Whoever arrives at Sunderland over the next seven days, for whatever price or from whichever club, one key attribute is required.
They MUST be able to hit the ground running.
With only 15 games remaining to save their Premier League skins, Sunderland are desperate for fresh blood who make an immediate impact on improving the starting XI, rather than purely bloating the numbers available to Sam Allardyce.
New boys Dame N’Doye and Jan Kirchhoff may well come good by the end of the campaign.
May is the time to judge whether the two overseas imports have proved to be astute additions.
But, in the here and now, there have to be question marks over whether they are sufficiently boosting Sunderland’s survival hopes.
Kirchhoff missed Saturday’s Bournemouth draw with a minor knock, yet even if he had been available, the German showed at Spurs how far short of match fitness he is.
The ex-Bayern Munich man requires another month or so before he’s really ready.
Allardyce opted not to deploy N’Doye from the bench against the Cherries over fears that Sunderland would be overrun if he sacrificed the midfielder and he didn’t want to take off Jermain Defoe, even though the awful service had seen the England international make minimal impact.
However, N’Doye last completed 90 minutes on November 30.
There have to be serious doubts over his sharpness.
Look at what’s happening elsewhere and the prominent captures at Sunderland’s relegation rivals are already making their presence felt.
Benik Afobe was excellent for Bournemouth on Saturday; the £10million striker netting for the second game on the spin and constantly putting Sunderland’s back four on red alert, albeit his goal stemmed from John O’Shea’s poor defending and Vito Mannone’s weak goalkeeping.
Steven Naismith scored for Norwich after his £8.5m move from Everton, while Jonjo Shelvey helped Newcastle to a crucial win over West Ham last week.
Had £7m capture Lewis Grabban not fluffed a sitter late on for Bournemouth, then it really would have shown the benefits of the Cherries’ big investment in the January window.
Is there the finance available to Allardyce to make similar buys?
The pursuit of Swansea’s Andre Ayew suggests there is, although the picture never appears clear over the accessible funds at Sunderland these days.
Considering Sunderland’s record in the market over the last three or four years, there is no guarantee that any new boys would avoid the well-trodden path towards transfer flop either.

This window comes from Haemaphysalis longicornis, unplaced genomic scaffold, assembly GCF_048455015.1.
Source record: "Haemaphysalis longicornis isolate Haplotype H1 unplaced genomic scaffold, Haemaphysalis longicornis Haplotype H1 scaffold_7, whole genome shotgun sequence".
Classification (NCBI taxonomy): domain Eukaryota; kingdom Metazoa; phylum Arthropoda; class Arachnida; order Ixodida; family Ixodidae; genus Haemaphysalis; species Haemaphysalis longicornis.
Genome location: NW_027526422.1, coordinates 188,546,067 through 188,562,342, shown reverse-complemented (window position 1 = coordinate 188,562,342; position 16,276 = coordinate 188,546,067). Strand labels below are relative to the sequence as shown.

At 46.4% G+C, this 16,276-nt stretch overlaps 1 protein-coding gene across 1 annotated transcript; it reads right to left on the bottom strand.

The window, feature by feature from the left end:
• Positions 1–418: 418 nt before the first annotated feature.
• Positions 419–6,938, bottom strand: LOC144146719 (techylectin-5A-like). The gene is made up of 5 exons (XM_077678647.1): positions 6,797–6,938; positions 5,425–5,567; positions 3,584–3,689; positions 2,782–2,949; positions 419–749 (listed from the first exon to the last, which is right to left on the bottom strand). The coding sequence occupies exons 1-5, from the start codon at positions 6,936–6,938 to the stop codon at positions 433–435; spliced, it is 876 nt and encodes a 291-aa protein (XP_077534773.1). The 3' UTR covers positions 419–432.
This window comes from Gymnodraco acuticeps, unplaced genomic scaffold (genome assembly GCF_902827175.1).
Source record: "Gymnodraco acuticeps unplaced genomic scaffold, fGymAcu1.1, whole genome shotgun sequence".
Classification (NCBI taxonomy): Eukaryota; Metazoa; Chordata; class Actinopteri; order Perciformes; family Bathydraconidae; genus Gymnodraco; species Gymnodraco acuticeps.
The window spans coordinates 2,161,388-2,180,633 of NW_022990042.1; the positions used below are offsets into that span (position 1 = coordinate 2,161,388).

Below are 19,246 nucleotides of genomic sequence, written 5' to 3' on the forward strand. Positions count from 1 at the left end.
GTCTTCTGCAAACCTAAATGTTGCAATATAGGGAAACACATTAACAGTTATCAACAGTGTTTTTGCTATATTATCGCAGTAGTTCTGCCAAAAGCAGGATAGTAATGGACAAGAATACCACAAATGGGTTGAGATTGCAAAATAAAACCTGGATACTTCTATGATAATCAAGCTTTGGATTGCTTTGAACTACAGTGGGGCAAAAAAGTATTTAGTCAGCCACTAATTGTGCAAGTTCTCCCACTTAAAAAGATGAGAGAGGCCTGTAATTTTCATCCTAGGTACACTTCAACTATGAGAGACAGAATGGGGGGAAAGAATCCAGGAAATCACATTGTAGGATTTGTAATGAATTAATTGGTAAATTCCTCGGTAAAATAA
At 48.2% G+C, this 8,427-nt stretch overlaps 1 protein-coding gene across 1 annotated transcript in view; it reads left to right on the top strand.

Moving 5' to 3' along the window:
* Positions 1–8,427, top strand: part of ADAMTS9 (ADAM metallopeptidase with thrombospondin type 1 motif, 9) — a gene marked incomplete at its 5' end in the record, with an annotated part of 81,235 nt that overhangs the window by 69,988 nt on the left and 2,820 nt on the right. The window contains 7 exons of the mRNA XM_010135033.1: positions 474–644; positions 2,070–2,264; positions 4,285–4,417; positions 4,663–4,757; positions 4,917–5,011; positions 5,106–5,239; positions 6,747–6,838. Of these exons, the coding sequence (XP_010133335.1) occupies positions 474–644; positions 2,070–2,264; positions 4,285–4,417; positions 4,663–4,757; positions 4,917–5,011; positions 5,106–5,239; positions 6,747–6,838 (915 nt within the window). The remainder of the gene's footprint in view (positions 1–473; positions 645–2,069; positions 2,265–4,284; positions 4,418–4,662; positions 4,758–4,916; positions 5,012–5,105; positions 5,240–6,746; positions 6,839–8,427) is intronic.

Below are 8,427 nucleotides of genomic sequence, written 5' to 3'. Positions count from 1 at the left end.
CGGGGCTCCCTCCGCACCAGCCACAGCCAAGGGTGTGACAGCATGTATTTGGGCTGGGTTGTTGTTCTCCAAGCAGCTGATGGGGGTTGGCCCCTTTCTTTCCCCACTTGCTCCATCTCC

Yet the Black Cats need players who at least promise to immediately make a big noise, and not solely to improve the quality levels in Allardyce’s starting XI.
Sunderland are in need of an injection of fresh energy at present, as much as anything else.
Allardyce’s men were alarmingly heavy-legged at times against Eddie Howe’s Cherries, particularly in that harrowing opening 25 minutes, when Harry Arter, Marc Pugh and Junior Stanislas were able to manipulate the ball around the red and white shirts with ease.
At their best, Lee Cattermole and Yann M’Vila are the heartbeat of this Sunderland side, but both have looked jaded over recent weeks as the festive programme has taken its toll.
M’Vila was far from Sunderland’s worst performer on Saturday, but, as at Swansea in the recent 4-2 win, the Frenchman isn’t the same all-conquering midfielder that was seen earlier in the season.
It’s completely understandable. This is the first year of his career that M’Vila has not benefited from a winter break and after barely any first-team football last season, he’s been an ever-present for Sunderland since August.
But Allardyce simply doesn’t have the genuine option of taking M’Vila out of the firing line.
The lethargy was present throughout the side.
No pressing, appallingly sloppy passing in the first half, and lazy hit-and-hope hoofs towards Defoe.
The service towards Defoe improved slightly in the second half, but using the 33-year-old in that manner is utterly pointless.
In fact, it’s worse than that, it’s defensively suicidal.
Bournemouth were able to continually regain possession cheaply and advance towards Mannone’s goal with plenty of numbers already inside the Sunderland half.
Adam Johnson – shifted into the number 10 role instead of Jeremain Lens for the second half – took some responsibility towards improving Sunderland’s pattern of play, yet it was again Patrick van Aanholt who was the player bursting with energy and confidence.
Defensively, van Aanholt was suspect early on against the bright Stanislas, yet the run and finish for the left-back’s equalising goal – cancelling out Benik Afobe’s early headed opener for the Cherries – gave Sunderland an ill-deserved lifeline on the stroke of half-time.
Bearing in mind the context of the first half, a point wasn’t catastrophic for Sunderland, who at least prevented Bournemouth emerging victorious and creating a nine-point buffer with the Black Cats.
But the understandable fear among those leaving the Stadium of Light was that a draw wasn’t sufficient, considering both Manchester clubs and Liverpool are next on the horizon.
None are infallible at present – particularly Louis van Gaal’s misfiring Manchester United – but Sunderland have not even managed a point this season against one of last year’s top six.
The closest they have come were away to north London pair Arsenal and Spurs, where they ended up on the receiving end of 3-1 and 4-1 defeats.
Surely, that will have to change if Sunderland are to survive.
If the Black Cats suffer three consecutive defeats over the next three weeks, then they will be cast adrift to virtually the point of no return.
The arrival of a fresh face or two over the next seven days has to make all the difference in Sunderland’s need to upset the odds.